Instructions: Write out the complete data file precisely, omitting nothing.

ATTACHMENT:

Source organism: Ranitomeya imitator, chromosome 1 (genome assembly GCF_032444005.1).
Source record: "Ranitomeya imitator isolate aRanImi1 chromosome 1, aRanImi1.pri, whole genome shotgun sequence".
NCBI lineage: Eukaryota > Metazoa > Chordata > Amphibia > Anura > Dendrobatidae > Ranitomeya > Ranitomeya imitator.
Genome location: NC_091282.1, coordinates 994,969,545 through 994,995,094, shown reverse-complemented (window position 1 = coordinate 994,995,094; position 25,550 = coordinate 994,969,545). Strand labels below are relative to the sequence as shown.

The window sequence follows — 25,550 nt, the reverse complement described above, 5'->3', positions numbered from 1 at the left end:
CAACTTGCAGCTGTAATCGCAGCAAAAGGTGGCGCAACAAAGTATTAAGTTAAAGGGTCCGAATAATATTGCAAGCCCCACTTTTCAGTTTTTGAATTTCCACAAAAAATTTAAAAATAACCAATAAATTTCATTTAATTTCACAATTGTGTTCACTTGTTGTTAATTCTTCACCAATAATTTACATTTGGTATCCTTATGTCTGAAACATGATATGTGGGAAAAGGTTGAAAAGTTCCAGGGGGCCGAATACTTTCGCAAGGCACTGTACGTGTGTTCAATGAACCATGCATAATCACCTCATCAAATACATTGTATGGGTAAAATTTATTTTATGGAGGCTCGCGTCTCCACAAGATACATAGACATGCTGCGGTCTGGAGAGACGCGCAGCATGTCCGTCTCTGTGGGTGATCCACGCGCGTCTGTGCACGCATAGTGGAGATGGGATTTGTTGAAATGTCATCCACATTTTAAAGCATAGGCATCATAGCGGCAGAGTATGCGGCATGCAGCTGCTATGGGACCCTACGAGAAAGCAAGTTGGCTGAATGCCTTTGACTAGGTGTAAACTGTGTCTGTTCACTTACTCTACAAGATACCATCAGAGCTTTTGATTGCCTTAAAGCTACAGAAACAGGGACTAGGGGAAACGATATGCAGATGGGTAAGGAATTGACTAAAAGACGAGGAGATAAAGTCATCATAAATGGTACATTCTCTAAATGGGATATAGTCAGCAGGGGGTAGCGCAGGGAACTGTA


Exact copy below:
Source organism: Ranitomeya imitator, chromosome 1 (genome assembly GCF_032444005.1).
Source record: "Ranitomeya imitator isolate aRanImi1 chromosome 1, aRanImi1.pri, whole genome shotgun sequence".
NCBI lineage: Eukaryota > Metazoa > Chordata > Amphibia > Anura > Dendrobatidae > Ranitomeya > Ranitomeya imitator.
Genome location: NC_091282.1, coordinates 994,969,545 through 994,995,094, shown reverse-complemented (window position 1 = coordinate 994,995,094; position 25,550 = coordinate 994,969,545). Strand labels below are relative to the sequence as shown.

The window sequence follows — 25,550 nt, the reverse complement described above, 5'->3', positions numbered from 1 at the left end:
CAACTTGCAGCTGTAATCGCAGCAAAAGGTGGCGCAACAAAGTATTAAGTTAAAGGGTCCGAATAATATTGCAAGCCCCACTTTTCAGTTTTTGAATTTCCACAAAAAATTTAAAAATAACCAATAAATTTCATTTAATTTCACAATTGTGTTCACTTGTTGTTAATTCTTCACCAATAATTTACATTTGGTATCCTTATGTCTGAAACATGATATGTGGGAAAAGGTTGAAAAGTTCCAGGGGGCCGAATACTTTCGCAAGGCACTGTACGTGTGTTCAATGAACCATGCATAATCACCTCATCAAATACATTGTATGGGTAAAATTTATTTTATGGAGGCTCGCGTCTCCACAAGATACATAGACATGCTGCGGTCTGGAGAGACGCGCAGCATGTCCGTCTCTGTGGGTGATCCACGCGCGTCTGTGCACGCATAGTGGAGATGGGATTTGTTGAAATGTCATCCACATTTTAAAGCATAGGCATCATAGCGGCAGAGTATGCGGCATGCAGCTGCTATGGGACCCTACGAGAAAGCAAGTTGGCTGAATGCCTTTGACTAGGTGTAAACTGTGTCTGTTCACTTACTCTACAAGATACCATCAGAGCTTTTGATTGCCTTAAAGCTACAGAAACAGGGACTAGGGGAAACGATATGCAGATGGGTAAGGAATTGACTAAAAGACGAGGAGATAAAGTCATCATAAATGGTACATTCTCTAAATGGGATATAGTCAGCAGGGGGTAGCGCAGGGAACTGTA